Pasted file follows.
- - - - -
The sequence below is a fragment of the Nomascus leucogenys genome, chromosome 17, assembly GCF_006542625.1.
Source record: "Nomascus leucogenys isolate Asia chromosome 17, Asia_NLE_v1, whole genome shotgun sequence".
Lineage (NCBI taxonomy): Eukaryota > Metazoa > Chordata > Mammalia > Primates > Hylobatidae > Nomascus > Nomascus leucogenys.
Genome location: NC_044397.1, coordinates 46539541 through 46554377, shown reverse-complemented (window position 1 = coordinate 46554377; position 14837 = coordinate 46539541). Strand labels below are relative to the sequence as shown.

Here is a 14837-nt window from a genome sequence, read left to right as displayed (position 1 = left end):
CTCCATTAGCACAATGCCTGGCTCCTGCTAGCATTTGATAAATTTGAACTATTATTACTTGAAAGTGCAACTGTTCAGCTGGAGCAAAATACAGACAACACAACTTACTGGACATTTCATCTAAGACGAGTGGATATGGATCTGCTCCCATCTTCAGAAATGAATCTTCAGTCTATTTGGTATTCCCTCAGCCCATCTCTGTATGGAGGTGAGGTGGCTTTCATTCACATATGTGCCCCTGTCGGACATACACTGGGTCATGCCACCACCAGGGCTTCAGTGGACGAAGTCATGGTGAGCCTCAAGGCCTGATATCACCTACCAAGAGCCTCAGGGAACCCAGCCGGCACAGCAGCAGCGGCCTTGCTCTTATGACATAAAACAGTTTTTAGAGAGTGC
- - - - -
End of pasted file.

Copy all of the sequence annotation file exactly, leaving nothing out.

The sequence below is a fragment of the Nomascus leucogenys genome, chromosome 17, assembly GCF_006542625.1.
Source record: "Nomascus leucogenys isolate Asia chromosome 17, Asia_NLE_v1, whole genome shotgun sequence".
Lineage (NCBI taxonomy): Eukaryota > Metazoa > Chordata > Mammalia > Primates > Hylobatidae > Nomascus > Nomascus leucogenys.
Genome location: NC_044397.1, coordinates 46539541 through 46554377, shown reverse-complemented (window position 1 = coordinate 46554377; position 14837 = coordinate 46539541). Strand labels below are relative to the sequence as shown.

Here is a 14837-nt window from a genome sequence, read left to right as displayed (position 1 = left end):
CTCCATTAGCACAATGCCTGGCTCCTGCTAGCATTTGATAAATTTGAACTATTATTACTTGAAAGTGCAACTGTTCAGCTGGAGCAAAATACAGACAACACAACTTACTGGACATTTCATCTAAGACGAGTGGATATGGATCTGCTCCCATCTTCAGAAATGAATCTTCAGTCTATTTGGTATTCCCTCAGCCCATCTCTGTATGGAGGTGAGGTGGCTTTCATTCACATATGTGCCCCTGTCGGACATACACTGGGTCATGCCACCACCAGGGCTTCAGTGGACGAAGTCATGGTGAGCCTCAAGGCCTGATATCACCTACCAAGAGCCTCAGGGAACCCAGCCGGCACAGCAGCAGCGGCCTTGCTCTTATGACATAAAACAGTTTTTAGAGAGTGC